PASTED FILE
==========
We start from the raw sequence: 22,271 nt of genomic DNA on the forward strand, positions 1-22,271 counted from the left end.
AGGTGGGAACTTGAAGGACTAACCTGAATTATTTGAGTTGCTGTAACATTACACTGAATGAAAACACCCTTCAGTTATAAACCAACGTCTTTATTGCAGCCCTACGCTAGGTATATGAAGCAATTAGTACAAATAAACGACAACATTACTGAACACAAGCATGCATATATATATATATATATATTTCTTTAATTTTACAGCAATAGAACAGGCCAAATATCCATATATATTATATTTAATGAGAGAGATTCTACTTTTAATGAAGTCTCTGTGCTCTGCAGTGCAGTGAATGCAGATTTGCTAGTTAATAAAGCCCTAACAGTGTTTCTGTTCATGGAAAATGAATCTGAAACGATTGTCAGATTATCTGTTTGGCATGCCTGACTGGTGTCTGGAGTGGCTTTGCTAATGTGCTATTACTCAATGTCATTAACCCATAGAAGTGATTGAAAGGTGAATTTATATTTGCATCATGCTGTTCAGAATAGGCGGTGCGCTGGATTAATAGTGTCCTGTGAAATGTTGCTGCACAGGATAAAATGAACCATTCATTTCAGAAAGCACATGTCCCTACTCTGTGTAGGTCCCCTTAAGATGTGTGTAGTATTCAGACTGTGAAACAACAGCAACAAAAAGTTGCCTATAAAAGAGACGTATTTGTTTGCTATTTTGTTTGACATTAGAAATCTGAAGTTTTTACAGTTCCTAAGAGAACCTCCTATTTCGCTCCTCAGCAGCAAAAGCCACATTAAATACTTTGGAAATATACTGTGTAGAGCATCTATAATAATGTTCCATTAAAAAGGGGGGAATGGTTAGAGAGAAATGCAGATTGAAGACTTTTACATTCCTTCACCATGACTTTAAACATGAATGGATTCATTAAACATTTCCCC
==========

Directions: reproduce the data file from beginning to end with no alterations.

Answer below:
We start from the raw sequence: 22,271 nt of genomic DNA on the forward strand, positions 1-22,271 counted from the left end.
AGGTGGGAACTTGAAGGACTAACCTGAATTATTTGAGTTGCTGTAACATTACACTGAATGAAAACACCCTTCAGTTATAAACCAACGTCTTTATTGCAGCCCTACGCTAGGTATATGAAGCAATTAGTACAAATAAACGACAACATTACTGAACACAAGCATGCATATATATATATATATATATTTCTTTAATTTTACAGCAATAGAACAGGCCAAATATCCATATATATTATATTTAATGAGAGAGATTCTACTTTTAATGAAGTCTCTGTGCTCTGCAGTGCAGTGAATGCAGATTTGCTAGTTAATAAAGCCCTAACAGTGTTTCTGTTCATGGAAAATGAATCTGAAACGATTGTCAGATTATCTGTTTGGCATGCCTGACTGGTGTCTGGAGTGGCTTTGCTAATGTGCTATTACTCAATGTCATTAACCCATAGAAGTGATTGAAAGGTGAATTTATATTTGCATCATGCTGTTCAGAATAGGCGGTGCGCTGGATTAATAGTGTCCTGTGAAATGTTGCTGCACAGGATAAAATGAACCATTCATTTCAGAAAGCACATGTCCCTACTCTGTGTAGGTCCCCTTAAGATGTGTGTAGTATTCAGACTGTGAAACAACAGCAACAAAAAGTTGCCTATAAAAGAGACGTATTTGTTTGCTATTTTGTTTGACATTAGAAATCTGAAGTTTTTACAGTTCCTAAGAGAACCTCCTATTTCGCTCCTCAGCAGCAAAAGCCACATTAAATACTTTGGAAATATACTGTGTAGAGCATCTATAATAATGTTCCATTAAAAAGGGGGGAATGGTTAGAGAGAAATGCAGATTGAAGACTTTTACATTCCTTCACCATGACTTTAAACATGAATGGATTCATTAAACATTTCCCC